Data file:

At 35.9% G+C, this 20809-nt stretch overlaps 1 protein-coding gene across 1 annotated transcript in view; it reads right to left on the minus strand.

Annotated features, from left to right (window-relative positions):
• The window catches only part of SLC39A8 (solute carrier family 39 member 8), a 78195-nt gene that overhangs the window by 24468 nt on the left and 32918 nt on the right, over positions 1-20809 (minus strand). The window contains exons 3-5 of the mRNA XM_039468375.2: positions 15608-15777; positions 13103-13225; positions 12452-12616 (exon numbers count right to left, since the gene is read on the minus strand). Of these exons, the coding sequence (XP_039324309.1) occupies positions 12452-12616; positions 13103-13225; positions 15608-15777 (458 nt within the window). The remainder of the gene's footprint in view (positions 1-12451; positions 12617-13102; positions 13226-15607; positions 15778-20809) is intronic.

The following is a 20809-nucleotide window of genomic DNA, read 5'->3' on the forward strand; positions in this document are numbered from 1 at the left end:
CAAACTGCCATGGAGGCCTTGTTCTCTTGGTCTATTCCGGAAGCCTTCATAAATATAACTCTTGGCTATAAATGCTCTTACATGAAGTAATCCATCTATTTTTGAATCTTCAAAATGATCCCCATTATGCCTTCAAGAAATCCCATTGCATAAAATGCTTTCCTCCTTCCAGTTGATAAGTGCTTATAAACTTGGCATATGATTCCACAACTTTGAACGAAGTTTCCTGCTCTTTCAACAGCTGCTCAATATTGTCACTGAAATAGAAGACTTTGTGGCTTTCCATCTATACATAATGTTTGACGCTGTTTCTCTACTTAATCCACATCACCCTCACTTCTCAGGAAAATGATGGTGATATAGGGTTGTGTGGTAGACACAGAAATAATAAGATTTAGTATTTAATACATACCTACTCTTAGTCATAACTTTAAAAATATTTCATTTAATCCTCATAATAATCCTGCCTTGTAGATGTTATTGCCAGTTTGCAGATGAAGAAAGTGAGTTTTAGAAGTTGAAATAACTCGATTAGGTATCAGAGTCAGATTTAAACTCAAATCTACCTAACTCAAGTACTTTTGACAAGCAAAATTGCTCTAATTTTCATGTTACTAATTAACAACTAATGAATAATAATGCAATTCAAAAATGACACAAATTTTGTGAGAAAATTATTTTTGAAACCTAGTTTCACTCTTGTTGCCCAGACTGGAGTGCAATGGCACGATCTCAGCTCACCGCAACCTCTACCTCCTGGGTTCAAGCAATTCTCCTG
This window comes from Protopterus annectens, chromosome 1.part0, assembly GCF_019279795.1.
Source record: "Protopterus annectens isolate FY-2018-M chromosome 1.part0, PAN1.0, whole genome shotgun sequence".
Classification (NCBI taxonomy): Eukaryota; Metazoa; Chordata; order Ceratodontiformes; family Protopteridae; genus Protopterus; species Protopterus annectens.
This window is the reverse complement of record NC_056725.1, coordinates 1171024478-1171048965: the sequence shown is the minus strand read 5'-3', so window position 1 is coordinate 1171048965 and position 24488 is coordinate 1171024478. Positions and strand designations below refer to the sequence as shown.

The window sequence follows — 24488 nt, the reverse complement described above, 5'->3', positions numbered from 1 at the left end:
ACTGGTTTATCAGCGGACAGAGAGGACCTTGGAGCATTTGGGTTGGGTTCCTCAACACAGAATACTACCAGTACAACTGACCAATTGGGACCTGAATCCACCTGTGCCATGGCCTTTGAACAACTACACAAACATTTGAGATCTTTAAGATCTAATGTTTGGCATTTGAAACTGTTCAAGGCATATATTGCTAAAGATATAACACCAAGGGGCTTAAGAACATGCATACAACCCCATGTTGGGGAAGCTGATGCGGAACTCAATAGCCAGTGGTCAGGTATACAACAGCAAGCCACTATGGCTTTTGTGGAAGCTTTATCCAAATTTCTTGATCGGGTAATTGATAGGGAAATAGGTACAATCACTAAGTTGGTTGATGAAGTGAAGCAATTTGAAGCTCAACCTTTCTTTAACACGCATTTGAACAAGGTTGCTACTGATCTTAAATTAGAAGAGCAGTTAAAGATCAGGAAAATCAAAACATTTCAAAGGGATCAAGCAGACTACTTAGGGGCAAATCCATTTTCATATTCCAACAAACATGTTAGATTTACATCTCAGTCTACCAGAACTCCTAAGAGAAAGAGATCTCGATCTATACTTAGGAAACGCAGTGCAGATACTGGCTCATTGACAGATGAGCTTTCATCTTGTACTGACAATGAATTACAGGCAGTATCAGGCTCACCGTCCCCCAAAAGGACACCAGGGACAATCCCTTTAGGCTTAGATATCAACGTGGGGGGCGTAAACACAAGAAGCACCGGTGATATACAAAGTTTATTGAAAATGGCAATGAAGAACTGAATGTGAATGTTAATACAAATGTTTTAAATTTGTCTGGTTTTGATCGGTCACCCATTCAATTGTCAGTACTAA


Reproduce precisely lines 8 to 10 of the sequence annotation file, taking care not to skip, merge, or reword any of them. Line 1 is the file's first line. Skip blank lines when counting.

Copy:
Classification (NCBI taxonomy): Eukaryota; Metazoa; Chordata; order Ceratodontiformes; family Protopteridae; genus Protopterus; species Protopterus annectens.
This window is the reverse complement of record NC_056725.1, coordinates 1171024478-1171048965: the sequence shown is the minus strand read 5'-3', so window position 1 is coordinate 1171048965 and position 24488 is coordinate 1171024478. Positions and strand designations below refer to the sequence as shown.

The window sequence follows — 24488 nt, the reverse complement described above, 5'->3', positions numbered from 1 at the left end: